Also known as-|
Trigonella foenum-graecum, Alholva, Bird's Foot, Bockshornklee, Bockshornsame, Chandrika, Foenugraeci Semen, Foenugreek, Greek Clover, Greek Hay, Greek Hay Seed, Hu Lu Ba, Medhika, Methi, Trigonella.
The name fenugreek comes from the Latin term Foenum-graecum, or Greek hay, the plant being used to scent moldy hay. The genus name, Trigonella, is derived from another Greek name denoting "three-angled," from the shape of the "crown" around the seed. Ancient Roman medicine used fenugreek as an aid to male potency. Fenugreek is one of the base ingredients in curry powder and is used extensively in cooking throughout Asia. It is also used as a base for perfumes, soaps, and lotions. In Java, fenugreek is used as a hair tonic and to help cure baldness. It was first introduced into Chinese medicine in the Sung dynasty (circa 1057 C.E.) where it was used for treating kidney complaints, hernia, impotence, and other male related problems.
Arginine, beta-carotene, beta-sitosterol, coumarin, diosgenin, fiber, gamma-aminobutyric acid (GABA), kaempferol, luteolin, magnesium, manganese, niacin, potassium, pyridoxine, quercetin, riboflavin, rutin, sulfur, thiamine, trigonelline, tryptophan, vitexin, vitamin C, zinc.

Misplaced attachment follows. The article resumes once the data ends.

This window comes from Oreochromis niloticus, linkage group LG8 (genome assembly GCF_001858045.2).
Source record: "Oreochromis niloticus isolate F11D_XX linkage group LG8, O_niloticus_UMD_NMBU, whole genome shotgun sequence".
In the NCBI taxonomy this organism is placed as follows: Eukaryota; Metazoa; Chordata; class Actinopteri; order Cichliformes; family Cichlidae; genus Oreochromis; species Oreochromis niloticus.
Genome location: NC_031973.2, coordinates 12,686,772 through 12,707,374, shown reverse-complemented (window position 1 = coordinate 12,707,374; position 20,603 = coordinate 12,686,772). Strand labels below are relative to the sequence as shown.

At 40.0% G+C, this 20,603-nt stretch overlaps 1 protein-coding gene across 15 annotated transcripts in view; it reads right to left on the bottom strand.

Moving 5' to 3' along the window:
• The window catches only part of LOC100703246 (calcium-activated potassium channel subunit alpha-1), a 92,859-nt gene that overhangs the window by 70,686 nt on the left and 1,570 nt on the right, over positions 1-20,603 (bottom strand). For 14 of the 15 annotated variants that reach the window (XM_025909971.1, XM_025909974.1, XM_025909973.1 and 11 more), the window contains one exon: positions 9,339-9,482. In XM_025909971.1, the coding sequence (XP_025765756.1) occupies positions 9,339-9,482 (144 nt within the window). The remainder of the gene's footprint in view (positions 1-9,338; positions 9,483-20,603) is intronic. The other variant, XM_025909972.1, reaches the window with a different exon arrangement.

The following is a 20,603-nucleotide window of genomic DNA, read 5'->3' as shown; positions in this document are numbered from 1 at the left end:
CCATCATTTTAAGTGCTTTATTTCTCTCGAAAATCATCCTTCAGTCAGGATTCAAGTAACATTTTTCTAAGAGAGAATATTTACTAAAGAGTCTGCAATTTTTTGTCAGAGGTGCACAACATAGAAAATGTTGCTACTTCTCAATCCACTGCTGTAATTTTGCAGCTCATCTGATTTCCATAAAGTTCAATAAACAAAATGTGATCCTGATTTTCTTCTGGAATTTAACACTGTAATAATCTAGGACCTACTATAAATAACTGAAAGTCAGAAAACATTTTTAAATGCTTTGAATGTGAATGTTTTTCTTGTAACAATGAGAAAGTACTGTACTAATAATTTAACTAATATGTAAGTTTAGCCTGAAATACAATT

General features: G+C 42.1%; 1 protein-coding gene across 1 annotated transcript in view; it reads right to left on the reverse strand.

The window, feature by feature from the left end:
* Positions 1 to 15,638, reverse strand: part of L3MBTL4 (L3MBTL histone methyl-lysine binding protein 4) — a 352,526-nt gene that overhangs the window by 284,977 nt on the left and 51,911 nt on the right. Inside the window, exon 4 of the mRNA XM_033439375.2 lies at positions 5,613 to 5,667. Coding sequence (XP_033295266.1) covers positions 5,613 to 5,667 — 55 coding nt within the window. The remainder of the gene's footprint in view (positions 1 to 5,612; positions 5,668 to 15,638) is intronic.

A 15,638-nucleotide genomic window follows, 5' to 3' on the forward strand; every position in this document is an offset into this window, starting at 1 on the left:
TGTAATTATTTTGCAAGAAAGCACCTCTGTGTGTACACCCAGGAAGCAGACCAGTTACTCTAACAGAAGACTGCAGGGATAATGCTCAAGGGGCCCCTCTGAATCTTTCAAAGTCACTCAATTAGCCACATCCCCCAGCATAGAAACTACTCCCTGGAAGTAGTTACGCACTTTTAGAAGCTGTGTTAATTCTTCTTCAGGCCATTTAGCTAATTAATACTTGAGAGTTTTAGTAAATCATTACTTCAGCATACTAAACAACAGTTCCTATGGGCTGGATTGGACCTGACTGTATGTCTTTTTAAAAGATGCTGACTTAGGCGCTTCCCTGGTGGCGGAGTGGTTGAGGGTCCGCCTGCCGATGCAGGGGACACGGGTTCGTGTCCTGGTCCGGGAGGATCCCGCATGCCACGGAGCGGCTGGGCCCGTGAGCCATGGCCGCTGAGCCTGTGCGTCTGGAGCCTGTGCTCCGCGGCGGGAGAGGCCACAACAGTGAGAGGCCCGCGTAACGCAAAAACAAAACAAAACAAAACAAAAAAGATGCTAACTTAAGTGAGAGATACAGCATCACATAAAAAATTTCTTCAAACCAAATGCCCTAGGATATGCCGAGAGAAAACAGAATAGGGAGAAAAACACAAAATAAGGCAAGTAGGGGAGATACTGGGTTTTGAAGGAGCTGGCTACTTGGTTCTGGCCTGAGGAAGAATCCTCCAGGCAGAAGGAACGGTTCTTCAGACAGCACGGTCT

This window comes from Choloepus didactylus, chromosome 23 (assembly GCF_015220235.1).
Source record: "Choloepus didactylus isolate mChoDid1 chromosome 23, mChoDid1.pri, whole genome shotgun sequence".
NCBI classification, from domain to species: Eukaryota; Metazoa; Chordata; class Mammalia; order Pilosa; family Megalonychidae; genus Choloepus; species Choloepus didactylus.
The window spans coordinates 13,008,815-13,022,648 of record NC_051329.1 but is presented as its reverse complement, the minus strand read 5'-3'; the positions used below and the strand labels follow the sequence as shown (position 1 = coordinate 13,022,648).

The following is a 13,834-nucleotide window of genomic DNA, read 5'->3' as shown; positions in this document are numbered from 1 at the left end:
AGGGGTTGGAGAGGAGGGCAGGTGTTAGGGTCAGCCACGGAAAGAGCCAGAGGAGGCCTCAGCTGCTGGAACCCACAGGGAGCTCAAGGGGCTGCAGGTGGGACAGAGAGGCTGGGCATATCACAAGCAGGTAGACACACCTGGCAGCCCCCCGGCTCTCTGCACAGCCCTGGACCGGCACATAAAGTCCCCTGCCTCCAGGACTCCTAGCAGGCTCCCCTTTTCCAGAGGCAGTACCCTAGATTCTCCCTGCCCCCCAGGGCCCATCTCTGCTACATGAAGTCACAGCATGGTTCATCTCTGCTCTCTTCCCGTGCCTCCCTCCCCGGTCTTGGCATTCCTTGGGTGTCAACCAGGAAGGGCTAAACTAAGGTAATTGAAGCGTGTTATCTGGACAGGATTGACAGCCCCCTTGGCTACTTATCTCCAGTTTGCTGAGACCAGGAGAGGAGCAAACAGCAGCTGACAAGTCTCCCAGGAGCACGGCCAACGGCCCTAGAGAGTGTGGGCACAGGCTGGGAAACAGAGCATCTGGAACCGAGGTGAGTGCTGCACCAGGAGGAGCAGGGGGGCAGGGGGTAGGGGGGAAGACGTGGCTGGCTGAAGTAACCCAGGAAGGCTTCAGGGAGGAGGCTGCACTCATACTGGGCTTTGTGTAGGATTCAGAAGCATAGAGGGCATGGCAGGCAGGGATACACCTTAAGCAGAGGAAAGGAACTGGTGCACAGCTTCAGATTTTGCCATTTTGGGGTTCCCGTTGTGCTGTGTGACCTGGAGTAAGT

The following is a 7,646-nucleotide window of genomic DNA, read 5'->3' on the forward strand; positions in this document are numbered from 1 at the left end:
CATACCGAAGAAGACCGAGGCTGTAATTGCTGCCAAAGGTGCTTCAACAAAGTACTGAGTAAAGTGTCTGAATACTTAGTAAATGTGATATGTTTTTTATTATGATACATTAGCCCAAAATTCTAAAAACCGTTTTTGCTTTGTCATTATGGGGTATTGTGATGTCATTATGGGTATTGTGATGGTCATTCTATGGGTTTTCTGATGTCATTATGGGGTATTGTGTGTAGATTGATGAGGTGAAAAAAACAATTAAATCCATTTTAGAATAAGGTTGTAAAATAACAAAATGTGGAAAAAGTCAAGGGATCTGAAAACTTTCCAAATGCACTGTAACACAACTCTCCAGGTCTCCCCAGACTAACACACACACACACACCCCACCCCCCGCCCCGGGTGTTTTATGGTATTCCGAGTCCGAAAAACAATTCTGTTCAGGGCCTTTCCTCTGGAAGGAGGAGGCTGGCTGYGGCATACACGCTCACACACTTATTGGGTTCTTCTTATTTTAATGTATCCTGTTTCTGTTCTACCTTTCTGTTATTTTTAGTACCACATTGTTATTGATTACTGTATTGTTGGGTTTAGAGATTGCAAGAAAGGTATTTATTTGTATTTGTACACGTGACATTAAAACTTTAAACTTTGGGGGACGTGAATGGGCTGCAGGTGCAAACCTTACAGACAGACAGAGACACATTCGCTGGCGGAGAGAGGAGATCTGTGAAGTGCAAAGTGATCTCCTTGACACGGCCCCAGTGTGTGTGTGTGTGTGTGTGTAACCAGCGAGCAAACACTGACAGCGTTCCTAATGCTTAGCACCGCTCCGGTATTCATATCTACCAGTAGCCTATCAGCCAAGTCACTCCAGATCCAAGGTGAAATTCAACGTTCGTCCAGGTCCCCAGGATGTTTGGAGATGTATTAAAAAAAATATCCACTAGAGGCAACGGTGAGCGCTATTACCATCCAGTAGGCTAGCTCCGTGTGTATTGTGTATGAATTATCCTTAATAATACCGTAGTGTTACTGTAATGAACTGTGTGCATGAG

The fruit or "seeds," dried and used whole or ground.
Used in cooking. Usually encapsulated for medicinal use, since the seeds are bitter. Up to 3-1/2 ounces (100 g) of the seeds can be eaten in a single meal without gastrointestinal side effects, but greater amounts provide too much fiber for most people. Also taken as an extract.
In the nineteenth century, Arab physicians would prepare a paste of fenugreek seeds soaked in water as a food for diabetics. Research in the 1990's found that adding an extract equivalent to 1-3 tablespoons of fenugreek seeds to the daily diet of diabetics significantly lowered blood sugars, HbA1C, triglycerides, and total cholesterol while raising HDL ("good") cholesterol?but most North Americans, Australians, and Europeans would find the bitter taste difficult. Encapsulated forms are most easily tolerated. Poultices of fenugreek seeds are a traditional remedy for furuncles, boils, and eczema. Currently, its major use in the US is in imitation maple syrups. The German E commission currently lists it as a way to stimulate the appetite.
If you wish to use fenugreek to lower blood sugars, it is better to use the powder rather than the whole seed. The powder releases more vanadium as it is digested. Avoid fenugreek if you are allergic to chickpeas, and Fenugreek should not be taken medicinally when pregnant, however moderate use in food should be fine.